business practices in all of our operations worldwide. We choose suppliers and contractors who
we believe share that commitment.
We take the risks of slavery and human trafficking in our supply chain very seriously. Accordingly, below are some examples of how we are working to eliminate that risk from our supply chain.
1. RISK ASSESSMENT. The Company internally assesses the risk of slavery and human
trafficking with respect to the supply chain for all of its products. To judge which of its sourcing
countries presents the highest risk levels, the Company utilizes several resources, including the
U.S. State Department’s annual Trafficking in Persons Report’s country rankings, the United
Nations Office on Drugs and Crime’s Global Report on Trafficking in Persons, the DirectorGeneral
of the International Labour Organization’s reports on forced labor, and the U.S.
Department of Labor’s List of Goods Produced by Child Labor or Forced Labor. The Company
continuously assesses its risk as these resources are updated and as new, credible resources
2. AUDITS. The Company conducts audits of its direct suppliers to evaluate compliance with the
Company’s Standards for Contractors and Suppliers, which include standards for slavery and
human trafficking in the supply chain. To determine factory selection and timing for audits we
look at several criteria, including factory location (country), size, workforce composition and past
compliance performance, if available, to determine facility risk and audit priority. In addition to
our internal staff, we retain a number of recognized, unaffiliated third party workplace compliance
audit firms to conduct both announced and unannounced factory audits on our behalf.
The Company utilizes a scorecard system to assign risk levels to suppliers objectively based on
audit results. The scorecard concept is a data-driven process, with the underlying premises that
not all violations should be treated equally and that some findings are more serious and not as
easily corrected as others. By comparing audit results, the scorecard system allows the Company
to evaluate and determine where monitoring is needed most. Over time, audit scores reflect the
compliance status of a factory, making it a useful tool for internal production divisions to
benchmark their factories, vendors and agents when making sourcing decisions. The Company
also supports ongoing supplier improvements through training and technical assistance.
3. SUPPLIER CERTIFICATION. The Company requires that all of its suppliers comply with
applicable laws within their country of business regarding slavery and human trafficking. Since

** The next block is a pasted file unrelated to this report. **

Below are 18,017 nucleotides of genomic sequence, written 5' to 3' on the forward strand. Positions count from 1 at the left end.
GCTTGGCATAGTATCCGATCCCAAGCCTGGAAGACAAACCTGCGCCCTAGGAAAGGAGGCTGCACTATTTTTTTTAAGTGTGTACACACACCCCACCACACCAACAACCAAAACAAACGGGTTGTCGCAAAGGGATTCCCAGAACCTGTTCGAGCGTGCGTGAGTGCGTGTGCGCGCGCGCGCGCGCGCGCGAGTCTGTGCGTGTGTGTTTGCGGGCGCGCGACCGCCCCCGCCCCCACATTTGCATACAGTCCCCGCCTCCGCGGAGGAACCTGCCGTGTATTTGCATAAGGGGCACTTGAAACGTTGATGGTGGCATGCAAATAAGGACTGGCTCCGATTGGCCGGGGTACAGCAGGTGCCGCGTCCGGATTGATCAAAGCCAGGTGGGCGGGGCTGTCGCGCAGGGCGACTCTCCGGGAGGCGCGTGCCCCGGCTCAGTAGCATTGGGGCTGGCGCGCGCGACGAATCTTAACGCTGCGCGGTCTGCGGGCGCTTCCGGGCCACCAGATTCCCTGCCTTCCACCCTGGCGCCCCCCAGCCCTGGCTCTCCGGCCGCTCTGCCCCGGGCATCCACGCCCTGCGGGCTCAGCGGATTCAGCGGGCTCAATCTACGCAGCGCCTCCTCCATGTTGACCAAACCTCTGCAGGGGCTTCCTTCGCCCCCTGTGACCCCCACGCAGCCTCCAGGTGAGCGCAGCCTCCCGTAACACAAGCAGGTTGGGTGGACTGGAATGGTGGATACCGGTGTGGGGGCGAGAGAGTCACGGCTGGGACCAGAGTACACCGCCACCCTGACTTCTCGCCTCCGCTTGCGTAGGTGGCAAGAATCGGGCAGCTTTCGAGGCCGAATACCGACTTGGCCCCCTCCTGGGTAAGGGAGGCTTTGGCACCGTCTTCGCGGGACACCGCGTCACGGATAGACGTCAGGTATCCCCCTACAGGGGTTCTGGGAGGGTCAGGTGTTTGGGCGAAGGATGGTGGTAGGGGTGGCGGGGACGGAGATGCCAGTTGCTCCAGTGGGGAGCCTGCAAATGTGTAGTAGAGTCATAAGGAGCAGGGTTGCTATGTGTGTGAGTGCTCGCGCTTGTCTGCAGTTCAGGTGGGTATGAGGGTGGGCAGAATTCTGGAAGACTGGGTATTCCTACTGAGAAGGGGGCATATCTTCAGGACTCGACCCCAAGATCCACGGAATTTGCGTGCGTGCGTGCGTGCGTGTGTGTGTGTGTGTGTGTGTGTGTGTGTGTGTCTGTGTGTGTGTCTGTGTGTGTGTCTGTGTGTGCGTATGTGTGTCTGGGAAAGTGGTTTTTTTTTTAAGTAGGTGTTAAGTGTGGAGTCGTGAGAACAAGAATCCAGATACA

1996, the Company has required all of its contractors and suppliers to adhere to its Standards for
Contractors and Suppliers, which, among other things, prohibits child labor and any form of
forced, compulsory, bonded, indentured or prison labor and requires compliance with applicable
laws and regulations regarding health and safety in working conditions. In addition, as part of the
Company’s purchase order and commercial invoice processes, factories are required to certify
compliance with the Company’s Standards concerning elimination of the risk of slavery and
human trafficking practices in their supply chains.
4. ACCOUNTABILITY STANDARDS AND PROCEDURES. All Company employees and
agents with production, sourcing or quality control responsibilities, as well as internal buying
offices and trading companies doing business with the Company, are provided with copies of the
Company’s compliance program policies and procedures related to the enforcement of its
Standards for Contractors and Suppliers. These policies and procedures, which are outlined in our
Corporate Compliance Operations Manual, include issuance of zero tolerance notifications for
violations of the Company’s prohibition on use of child or forced labor and implementation of
corrective action plans. In the case of non-compliance, the Company examines the specific
situation and develops an appropriate strategy for resolution.
5. TRAINING. The Company conducts internal training of its managers and employees with
direct responsibility for supply chain management that specifically raises awareness of slavery and
human trafficking and focuses on mitigating the risks within our supply chain. In addition, the
Company’s internal corporate compliance employees, as well as third party monitors contracted to
audit facilities in the Company’s supply chain, have participated in training jointly developed and
delivered by the United Nations Global Initiative to Fight Human Trafficking (“UN.GIFT”) and the
International Labor Organization (“ILO”). That training helps internal and external monitors to
thoroughly monitor the risk of forced labor in the Company’s supply chain and to develop and
deliver training programs for agents, vendors and other supply chain partners on the issue,
including how to identify and mitigate forced labor and trafficking risks in their recruitment
The Company also conducts training programs targeted to suppliers on topics that support
awareness of the Company’s Standards for Contractors and Suppliers to ensure the appropriate
participants in supply chain management are knowledgeable concerning the Company’s
requirements for suppliers. The Company encourages its agents, vendors and suppliers to
participate in seminars and training programs on social compliance issues (including the issues of
slavery and human trafficking) to further raise awareness of the issues and mitigate the risks
within the Company’s supply chain.